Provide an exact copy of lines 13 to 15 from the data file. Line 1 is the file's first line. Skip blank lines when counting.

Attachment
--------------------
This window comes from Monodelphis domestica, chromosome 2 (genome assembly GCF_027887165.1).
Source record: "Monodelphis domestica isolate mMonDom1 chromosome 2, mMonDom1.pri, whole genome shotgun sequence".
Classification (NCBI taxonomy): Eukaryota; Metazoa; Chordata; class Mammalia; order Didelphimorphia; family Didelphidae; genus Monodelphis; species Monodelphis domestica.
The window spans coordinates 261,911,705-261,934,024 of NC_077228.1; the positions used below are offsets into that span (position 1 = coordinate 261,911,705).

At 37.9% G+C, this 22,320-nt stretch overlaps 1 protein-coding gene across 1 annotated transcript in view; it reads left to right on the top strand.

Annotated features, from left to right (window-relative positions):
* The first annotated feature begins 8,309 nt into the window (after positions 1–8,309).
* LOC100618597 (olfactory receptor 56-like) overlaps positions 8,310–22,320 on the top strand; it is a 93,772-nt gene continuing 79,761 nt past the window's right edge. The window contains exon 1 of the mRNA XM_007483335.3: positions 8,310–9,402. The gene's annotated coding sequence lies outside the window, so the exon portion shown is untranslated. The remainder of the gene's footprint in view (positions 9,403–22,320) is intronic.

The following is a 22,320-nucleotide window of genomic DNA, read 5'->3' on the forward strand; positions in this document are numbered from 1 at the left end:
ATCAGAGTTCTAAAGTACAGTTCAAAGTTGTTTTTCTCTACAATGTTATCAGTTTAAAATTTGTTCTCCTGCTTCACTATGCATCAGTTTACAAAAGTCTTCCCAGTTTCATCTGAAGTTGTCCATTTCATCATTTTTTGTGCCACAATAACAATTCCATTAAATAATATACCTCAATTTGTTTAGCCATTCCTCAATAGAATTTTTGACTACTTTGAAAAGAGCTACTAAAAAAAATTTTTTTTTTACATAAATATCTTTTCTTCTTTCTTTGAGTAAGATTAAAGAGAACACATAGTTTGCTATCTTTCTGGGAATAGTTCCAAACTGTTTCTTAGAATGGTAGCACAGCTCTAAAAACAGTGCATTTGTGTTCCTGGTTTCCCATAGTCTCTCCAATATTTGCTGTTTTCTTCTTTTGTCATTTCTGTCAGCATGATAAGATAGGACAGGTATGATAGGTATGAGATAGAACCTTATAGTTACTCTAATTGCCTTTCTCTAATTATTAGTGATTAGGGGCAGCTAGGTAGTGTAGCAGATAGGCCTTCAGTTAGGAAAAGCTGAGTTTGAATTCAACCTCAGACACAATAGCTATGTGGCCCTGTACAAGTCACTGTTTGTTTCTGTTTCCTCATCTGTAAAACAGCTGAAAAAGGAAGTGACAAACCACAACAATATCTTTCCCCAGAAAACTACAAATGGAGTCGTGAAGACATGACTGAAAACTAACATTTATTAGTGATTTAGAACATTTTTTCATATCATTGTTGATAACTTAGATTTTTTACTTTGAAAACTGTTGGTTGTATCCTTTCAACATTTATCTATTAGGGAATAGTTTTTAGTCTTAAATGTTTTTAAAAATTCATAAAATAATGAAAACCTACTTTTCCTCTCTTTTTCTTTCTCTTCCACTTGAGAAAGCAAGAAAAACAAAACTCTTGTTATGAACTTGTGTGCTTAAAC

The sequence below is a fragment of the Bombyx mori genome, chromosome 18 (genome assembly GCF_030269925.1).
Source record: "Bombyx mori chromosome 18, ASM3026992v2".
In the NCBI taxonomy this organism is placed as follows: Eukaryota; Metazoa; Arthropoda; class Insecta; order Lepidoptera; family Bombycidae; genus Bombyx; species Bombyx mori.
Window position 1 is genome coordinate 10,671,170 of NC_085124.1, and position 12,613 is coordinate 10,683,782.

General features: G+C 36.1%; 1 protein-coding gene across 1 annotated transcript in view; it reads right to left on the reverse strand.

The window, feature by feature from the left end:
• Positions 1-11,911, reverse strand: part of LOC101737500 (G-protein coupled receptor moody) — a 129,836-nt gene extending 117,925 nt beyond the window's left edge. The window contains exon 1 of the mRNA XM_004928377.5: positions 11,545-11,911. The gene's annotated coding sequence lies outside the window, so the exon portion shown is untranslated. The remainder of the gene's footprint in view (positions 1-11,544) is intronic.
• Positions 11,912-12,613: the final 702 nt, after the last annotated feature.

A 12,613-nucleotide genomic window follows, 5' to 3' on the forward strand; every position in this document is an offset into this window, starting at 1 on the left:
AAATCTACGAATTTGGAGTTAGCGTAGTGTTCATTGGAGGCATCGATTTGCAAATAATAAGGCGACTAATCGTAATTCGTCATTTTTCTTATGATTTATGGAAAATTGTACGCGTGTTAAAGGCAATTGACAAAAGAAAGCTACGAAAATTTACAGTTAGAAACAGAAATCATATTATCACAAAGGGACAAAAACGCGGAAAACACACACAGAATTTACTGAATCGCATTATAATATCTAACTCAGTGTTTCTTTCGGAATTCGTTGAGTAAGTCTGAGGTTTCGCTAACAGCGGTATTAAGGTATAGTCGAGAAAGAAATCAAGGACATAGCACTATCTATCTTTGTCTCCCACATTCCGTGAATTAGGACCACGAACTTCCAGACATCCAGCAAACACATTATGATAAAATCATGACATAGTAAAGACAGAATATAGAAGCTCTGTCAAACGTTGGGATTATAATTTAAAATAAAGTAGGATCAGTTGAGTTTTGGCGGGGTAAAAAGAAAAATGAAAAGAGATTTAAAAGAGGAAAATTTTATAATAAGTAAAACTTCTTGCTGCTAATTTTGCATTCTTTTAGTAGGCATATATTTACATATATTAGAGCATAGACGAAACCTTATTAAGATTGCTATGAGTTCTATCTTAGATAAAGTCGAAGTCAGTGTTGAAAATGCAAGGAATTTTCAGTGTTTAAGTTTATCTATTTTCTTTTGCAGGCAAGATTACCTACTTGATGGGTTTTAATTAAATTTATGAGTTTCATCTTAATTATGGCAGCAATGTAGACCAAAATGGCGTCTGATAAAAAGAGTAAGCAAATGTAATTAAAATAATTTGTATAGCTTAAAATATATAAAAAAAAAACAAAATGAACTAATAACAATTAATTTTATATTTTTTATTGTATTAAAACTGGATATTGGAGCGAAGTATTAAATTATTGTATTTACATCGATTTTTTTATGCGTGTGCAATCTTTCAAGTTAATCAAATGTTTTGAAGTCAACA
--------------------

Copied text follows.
In the NCBI taxonomy this organism is placed as follows: Eukaryota; Metazoa; Arthropoda; class Insecta; order Lepidoptera; family Bombycidae; genus Bombyx; species Bombyx mori.
Window position 1 is genome coordinate 10,671,170 of NC_085124.1, and position 12,613 is coordinate 10,683,782.

General features: G+C 36.1%; 1 protein-coding gene across 1 annotated transcript in view; it reads right to left on the reverse strand.